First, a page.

Inside Fiction: Rotimi Babatunde

by Basit Jamiu

Rotimi Babatunde is a Nigerian writer and playwright. In 2012, he won the Caine Prize for his short story “Bombay’s Republic.” Basit Jamiu spoke to him about his story on Enkare Review this week, his writing process, and things in between.

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Kenya’s Elections: A Blip in Memory

by Nduta Waweru

© 2017, Pearl Kimemiah

My sister and I disagree over the 2007 post-election scenario.  She says we slept in the garage’s trench but I say we slept under a huge truck at the police station. I blame this on memory. It has been almost ten years since we ‘hurriedly’ left our home in Iten to look for shelter at the police station as the crisis of what we thought would be a few days escalated.  But that’s just a blip in my memory, or hers.

Memory is a thing we love to play around with. The 2017 elections and the results that have followed have unveiled aspects of this country that we tend to forget, aspects that we tend to sweep under the carpet and hope tomorrow will be better or fit our perceptions of better.

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Of Kenyan Political Campaigns: Side Shows ft The Kenyan voter

by Wachira Njenge

The 2017 polls were Kenya’s second elections since the promulgation of the country’s new constitution in August 2010. They attracted a total of 11,330 candidates (among them eight presidential candidates), most sponsored by various political parties, but also 3,752 independent candidates; all of whom were battling for 1,882 available elective positions.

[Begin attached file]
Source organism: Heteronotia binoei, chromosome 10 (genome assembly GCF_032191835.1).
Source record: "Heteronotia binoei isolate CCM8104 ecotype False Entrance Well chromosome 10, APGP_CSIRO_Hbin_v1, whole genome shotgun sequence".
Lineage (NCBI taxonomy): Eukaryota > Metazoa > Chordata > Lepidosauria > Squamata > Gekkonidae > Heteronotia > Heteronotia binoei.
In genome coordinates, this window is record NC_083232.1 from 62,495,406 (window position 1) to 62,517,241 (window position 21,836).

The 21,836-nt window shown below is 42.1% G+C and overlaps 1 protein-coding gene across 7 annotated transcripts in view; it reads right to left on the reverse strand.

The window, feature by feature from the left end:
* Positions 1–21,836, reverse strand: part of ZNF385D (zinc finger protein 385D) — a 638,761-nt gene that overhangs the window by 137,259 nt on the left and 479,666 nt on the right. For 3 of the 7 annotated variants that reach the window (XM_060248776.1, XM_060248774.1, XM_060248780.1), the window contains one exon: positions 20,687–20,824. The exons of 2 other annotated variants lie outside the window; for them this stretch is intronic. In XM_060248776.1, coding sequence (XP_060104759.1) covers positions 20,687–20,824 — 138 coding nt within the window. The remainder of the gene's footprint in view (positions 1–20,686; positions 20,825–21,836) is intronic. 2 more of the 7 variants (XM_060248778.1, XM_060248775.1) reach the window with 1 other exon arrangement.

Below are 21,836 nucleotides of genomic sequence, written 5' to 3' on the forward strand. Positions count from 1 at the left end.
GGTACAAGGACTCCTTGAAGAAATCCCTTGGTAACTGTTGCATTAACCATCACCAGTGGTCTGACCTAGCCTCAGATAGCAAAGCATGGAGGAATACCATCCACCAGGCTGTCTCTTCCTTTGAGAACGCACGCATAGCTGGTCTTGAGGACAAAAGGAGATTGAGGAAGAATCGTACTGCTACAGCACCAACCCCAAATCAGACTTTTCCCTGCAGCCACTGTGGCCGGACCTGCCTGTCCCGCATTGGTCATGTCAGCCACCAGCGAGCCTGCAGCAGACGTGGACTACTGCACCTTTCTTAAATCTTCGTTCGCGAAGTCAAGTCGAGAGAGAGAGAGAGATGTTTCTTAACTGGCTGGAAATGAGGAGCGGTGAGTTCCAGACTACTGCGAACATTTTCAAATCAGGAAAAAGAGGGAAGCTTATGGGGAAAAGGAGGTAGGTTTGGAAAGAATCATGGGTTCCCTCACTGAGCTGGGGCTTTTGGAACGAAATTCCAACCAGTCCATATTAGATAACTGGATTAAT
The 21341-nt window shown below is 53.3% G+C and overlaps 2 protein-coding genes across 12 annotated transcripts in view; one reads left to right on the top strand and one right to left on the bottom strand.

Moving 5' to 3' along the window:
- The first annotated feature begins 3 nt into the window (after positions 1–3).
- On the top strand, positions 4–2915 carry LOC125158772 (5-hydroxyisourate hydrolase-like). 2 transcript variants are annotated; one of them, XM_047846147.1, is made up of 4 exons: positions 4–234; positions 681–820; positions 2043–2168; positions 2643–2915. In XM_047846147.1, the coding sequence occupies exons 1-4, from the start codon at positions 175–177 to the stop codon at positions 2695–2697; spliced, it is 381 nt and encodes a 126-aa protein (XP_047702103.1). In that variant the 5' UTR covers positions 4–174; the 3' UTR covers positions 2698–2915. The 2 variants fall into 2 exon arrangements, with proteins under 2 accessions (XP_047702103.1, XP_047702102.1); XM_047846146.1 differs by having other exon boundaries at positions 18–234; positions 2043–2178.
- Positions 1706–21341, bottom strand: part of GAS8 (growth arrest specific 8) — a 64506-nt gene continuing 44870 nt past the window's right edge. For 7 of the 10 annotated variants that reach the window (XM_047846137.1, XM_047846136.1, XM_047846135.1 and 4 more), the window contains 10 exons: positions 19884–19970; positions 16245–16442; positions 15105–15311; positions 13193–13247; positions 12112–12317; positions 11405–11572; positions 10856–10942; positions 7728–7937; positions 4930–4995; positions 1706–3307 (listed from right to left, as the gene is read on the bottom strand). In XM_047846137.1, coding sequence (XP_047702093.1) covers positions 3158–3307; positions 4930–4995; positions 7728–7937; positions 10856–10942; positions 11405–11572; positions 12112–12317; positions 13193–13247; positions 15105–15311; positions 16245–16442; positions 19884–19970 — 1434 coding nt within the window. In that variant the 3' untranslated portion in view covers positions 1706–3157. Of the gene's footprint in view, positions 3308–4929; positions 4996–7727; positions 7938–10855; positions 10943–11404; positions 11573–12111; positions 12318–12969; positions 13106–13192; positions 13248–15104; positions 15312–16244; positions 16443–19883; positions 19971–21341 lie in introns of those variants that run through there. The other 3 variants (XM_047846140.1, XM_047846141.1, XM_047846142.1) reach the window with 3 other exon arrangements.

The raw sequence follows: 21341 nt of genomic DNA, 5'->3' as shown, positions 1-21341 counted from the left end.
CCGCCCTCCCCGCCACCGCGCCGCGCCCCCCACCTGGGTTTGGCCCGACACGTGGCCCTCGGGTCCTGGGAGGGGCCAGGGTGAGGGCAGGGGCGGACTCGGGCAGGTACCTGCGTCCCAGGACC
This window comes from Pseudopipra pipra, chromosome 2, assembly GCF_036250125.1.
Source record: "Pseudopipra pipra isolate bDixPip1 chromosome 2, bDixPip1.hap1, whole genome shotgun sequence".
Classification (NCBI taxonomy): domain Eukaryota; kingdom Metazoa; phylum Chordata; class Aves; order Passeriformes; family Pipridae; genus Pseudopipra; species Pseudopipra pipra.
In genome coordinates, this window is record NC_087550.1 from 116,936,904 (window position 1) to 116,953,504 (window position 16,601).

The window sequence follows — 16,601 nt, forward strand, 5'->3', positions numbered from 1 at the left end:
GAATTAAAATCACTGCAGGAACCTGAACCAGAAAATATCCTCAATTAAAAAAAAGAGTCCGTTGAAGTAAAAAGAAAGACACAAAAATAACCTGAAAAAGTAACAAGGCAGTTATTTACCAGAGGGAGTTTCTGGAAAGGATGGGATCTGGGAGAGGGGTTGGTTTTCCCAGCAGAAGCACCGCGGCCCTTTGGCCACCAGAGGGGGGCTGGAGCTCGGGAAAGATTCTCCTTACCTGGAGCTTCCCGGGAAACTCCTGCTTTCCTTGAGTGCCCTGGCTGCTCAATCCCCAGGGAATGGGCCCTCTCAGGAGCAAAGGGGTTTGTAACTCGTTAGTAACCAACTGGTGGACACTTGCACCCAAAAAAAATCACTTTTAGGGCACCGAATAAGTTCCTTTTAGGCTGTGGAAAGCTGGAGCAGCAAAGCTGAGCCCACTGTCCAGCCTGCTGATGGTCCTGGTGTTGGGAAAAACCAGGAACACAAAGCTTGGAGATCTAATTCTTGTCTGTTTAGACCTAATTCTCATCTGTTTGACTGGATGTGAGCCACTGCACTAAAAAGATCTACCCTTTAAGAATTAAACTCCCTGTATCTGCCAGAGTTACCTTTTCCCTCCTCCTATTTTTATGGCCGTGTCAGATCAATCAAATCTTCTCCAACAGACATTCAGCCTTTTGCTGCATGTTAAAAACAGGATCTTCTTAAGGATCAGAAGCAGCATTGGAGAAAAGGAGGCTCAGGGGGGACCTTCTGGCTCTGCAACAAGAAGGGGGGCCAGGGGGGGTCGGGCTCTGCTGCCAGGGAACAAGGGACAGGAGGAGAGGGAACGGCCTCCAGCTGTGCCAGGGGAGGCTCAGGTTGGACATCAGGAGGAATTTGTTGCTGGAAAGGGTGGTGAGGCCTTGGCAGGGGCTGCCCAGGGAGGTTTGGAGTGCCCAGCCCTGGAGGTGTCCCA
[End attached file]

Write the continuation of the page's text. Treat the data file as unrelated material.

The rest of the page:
It was survival for the richest as politicians criss-crossed various towns across Kenya in attempt to woo voters; some were calling for a six piece voting,  popularly referred to as “Suti”, while others threw in slogans such as “Tano Tena”, “Tano Fresh,” and “Mambo Yabadilika” as they went on a charm offensive.

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Waganga, Wauguzi, etc

by Wairimũ Mũrĩithi

© 2017, Pearl Kimemiah

There is a running joke on Kenyan social media platforms this week, variations of “Politicians sasa watoe posters, waganga wanataka kurudisha zao.”  I laugh, I retweet, especially because the variation I come across features the woman-beating former governor Evans Kidero. It is that time in the political cycle when our lives are wallpapered with brightly-coloured but quickly-fading promises, some of which will survive, just barely, until the next election.

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